These updates happen frequently and clients are sometimes spooked by news reports (often fueled by SEO agencies promoting their services). The inner workings of algorithm changes are a closely guarded secret but Google themselves will often give guidance on key changes (detailed changes can be inferred from changes in results pattern after the fact, but not normally before).
This update is a significant one, the first core update for over 6 months nearly. Google has stated the current update is a gradual rollout starting this month. We don’t expect to see much volatility or fluctuations in SERPs (Search Engine Results Pages) in the short term.
The update is centered around ‘page experience’ and includes three new metrics (often referred to as Core Web Vitals). These are visible in the site Search Console if you wanted to take a look, and cover things like page load and stability – ‘usability’ factors.
Our normal guidance is ‘don’t panic’. There should be nothing that you need to do yourself to the site immediately. We’re keenly watching the updates but in terms of the site coding, the site should be equipped to handle any upcoming changes.
What should I do?
Keep feeding the site with quality content and jobs when you can. In terms of the details of the algorithm changes, none of us knows, focus on the things that you can control – content. The data is all exposed in terms of ‘under the hood’. Ask yourself the question “if it wasn’t my site, would there be enough there to keep me coming back?” If not, think about refreshing the content.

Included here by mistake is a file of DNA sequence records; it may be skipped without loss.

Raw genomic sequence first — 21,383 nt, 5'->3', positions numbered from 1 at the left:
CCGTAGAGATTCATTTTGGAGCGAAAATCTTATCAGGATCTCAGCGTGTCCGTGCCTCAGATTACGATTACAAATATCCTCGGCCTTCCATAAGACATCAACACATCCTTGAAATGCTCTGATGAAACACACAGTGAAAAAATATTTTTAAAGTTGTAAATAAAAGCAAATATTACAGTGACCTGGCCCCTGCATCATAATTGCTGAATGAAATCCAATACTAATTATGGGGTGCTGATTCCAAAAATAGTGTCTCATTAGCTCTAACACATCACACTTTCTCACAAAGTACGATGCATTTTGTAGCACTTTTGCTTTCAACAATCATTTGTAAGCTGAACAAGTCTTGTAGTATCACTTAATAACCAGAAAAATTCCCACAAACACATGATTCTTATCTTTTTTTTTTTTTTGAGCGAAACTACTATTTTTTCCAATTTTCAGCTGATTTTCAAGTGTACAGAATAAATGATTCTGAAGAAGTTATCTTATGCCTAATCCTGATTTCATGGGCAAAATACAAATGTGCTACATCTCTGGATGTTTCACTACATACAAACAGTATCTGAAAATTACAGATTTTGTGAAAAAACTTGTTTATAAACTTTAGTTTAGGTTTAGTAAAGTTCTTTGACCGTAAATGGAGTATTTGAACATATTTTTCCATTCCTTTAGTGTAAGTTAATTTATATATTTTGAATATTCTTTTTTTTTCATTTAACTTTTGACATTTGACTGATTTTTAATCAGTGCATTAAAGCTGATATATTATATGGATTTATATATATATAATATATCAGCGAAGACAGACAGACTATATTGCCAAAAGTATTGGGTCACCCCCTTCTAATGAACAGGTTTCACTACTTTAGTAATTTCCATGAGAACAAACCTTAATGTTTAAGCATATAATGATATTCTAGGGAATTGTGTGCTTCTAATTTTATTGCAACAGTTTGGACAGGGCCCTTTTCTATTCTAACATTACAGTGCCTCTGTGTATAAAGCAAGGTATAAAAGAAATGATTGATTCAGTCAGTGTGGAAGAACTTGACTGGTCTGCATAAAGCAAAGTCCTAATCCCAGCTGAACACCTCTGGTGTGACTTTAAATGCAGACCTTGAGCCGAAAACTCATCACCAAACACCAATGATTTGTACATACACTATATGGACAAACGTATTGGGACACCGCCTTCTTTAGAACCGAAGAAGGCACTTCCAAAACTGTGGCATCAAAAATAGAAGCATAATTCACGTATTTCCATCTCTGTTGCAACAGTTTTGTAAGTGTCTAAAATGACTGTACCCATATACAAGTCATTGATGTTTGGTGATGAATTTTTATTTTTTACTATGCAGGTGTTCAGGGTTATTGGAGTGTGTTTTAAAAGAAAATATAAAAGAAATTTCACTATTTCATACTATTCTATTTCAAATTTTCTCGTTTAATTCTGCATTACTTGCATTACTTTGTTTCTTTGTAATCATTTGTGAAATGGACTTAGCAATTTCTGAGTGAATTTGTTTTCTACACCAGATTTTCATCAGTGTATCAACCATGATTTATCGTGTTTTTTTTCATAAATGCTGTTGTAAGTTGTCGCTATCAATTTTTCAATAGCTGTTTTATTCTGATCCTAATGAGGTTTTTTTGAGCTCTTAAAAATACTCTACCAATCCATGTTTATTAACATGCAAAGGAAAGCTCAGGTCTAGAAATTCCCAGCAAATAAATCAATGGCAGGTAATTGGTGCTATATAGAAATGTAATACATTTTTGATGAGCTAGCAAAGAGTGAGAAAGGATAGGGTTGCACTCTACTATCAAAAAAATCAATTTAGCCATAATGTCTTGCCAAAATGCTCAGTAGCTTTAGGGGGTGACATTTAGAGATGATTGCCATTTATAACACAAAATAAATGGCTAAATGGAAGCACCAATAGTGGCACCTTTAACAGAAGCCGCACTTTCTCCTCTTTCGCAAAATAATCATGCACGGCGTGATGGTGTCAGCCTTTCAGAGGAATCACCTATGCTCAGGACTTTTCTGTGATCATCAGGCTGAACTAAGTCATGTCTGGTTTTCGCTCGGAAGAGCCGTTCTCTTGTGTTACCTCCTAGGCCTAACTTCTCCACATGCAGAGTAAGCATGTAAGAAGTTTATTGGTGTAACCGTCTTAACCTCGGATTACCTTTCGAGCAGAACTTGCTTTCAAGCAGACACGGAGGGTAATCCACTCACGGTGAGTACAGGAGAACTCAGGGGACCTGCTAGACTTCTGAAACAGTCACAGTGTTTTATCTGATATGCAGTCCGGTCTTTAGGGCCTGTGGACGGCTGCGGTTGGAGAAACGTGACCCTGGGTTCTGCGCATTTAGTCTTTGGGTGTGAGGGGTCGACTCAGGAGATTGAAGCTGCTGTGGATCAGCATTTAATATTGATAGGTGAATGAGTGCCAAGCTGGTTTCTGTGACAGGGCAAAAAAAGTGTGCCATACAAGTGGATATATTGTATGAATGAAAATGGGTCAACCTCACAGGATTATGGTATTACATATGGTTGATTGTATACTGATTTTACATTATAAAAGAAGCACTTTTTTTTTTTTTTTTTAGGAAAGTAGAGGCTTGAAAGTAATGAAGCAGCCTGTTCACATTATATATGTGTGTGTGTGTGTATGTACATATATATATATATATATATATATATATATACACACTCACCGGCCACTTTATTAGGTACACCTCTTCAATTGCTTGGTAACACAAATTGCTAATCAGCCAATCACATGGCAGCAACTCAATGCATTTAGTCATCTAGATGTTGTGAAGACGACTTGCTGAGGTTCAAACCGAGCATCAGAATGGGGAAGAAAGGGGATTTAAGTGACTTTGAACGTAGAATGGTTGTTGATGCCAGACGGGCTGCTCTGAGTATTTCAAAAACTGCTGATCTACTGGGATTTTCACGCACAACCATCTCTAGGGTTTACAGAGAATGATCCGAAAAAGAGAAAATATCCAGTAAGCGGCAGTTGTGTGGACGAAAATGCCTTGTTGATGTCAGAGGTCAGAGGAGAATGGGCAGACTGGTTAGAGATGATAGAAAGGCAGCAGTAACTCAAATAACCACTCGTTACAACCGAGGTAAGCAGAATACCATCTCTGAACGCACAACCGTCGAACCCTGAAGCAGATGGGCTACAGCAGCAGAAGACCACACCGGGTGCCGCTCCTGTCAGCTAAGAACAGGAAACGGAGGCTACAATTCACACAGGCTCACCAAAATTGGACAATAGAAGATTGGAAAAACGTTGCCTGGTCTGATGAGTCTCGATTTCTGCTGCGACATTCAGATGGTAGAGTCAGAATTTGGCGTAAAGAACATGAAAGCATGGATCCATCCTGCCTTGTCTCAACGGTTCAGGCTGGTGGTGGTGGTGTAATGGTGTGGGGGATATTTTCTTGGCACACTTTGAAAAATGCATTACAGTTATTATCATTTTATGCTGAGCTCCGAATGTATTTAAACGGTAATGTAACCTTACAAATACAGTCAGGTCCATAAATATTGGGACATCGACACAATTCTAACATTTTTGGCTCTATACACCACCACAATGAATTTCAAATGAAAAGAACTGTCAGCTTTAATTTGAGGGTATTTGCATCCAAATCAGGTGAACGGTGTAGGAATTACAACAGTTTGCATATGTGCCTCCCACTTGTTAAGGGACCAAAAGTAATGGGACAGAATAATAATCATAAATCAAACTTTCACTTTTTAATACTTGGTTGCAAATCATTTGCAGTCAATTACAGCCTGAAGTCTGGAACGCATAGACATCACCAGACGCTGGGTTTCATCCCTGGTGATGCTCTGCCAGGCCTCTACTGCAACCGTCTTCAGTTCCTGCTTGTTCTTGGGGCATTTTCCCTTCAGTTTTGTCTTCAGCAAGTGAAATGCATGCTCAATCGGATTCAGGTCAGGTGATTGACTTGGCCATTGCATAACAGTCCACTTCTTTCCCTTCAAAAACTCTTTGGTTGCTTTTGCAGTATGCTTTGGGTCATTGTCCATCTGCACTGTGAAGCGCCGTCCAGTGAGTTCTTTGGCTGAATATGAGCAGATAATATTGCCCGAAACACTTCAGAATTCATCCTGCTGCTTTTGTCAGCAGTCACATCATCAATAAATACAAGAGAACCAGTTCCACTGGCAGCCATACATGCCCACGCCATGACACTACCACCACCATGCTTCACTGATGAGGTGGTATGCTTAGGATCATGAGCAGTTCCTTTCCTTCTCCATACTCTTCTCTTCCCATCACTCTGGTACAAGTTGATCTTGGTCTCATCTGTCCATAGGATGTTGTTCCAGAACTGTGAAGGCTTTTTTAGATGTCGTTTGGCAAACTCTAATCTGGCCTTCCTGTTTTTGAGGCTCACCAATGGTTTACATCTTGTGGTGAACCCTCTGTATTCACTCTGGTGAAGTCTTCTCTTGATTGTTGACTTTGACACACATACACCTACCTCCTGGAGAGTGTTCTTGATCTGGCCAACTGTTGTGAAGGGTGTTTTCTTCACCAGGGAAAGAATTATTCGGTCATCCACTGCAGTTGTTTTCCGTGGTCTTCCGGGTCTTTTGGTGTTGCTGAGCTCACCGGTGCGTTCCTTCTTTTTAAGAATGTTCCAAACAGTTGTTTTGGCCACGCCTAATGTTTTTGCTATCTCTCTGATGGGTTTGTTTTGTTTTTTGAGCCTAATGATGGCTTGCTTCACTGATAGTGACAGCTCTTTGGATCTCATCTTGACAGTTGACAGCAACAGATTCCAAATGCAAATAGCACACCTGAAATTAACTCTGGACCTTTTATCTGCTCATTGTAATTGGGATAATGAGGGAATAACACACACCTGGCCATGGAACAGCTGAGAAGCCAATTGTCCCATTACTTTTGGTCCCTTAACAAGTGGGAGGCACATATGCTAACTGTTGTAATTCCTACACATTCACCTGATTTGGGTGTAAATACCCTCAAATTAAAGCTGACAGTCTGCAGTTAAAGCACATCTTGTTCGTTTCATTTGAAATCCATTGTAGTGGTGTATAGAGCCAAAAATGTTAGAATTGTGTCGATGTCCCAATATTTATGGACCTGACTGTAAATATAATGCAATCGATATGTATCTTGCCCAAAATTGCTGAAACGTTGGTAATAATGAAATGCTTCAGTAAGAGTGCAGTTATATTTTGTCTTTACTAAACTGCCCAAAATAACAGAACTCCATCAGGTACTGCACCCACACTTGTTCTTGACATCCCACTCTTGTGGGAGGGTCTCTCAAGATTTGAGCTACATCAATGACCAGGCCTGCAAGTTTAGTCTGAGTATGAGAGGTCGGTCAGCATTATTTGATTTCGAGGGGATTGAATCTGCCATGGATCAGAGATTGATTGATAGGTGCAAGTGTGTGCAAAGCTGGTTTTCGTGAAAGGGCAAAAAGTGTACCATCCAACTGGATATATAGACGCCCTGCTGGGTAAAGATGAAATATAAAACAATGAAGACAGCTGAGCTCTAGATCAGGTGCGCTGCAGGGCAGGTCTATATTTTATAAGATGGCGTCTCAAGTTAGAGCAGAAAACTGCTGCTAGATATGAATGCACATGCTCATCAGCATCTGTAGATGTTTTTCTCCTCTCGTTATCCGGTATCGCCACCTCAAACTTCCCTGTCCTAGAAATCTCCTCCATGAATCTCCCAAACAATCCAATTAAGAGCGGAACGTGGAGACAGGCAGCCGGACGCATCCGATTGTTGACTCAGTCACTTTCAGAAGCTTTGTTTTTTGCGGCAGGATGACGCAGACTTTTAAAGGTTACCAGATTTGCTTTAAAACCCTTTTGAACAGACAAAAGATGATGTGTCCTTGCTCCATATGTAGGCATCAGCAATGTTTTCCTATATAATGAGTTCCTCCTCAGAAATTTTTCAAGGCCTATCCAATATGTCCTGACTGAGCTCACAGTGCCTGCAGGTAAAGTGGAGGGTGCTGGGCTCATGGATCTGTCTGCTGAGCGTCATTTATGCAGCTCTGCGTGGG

Google wrote a recent blog post alongside a core update to explain how and why it makes these changes to search. Google said it “receives billions of queries every day from countries around the world in 150 languages.” It has to improve to stay competitive and serve its user base. “Delivering great results at this type of scale and complexity requires many different systems, and we’re always looking for ways to improve these systems so we can display the most useful results possible.” Change is to be expected, rather than feared. If you’re doing a good job, with a steady flow of news, jobs and opinion pieces, Google will normally recognise that.
As usual, we’re keeping an eye on such roll outs. They’re common, and whilst we’re not resting on our laurels, we will be keen to see how any changes impact the wider web in general and our clients in particular. More here from the Google blog.
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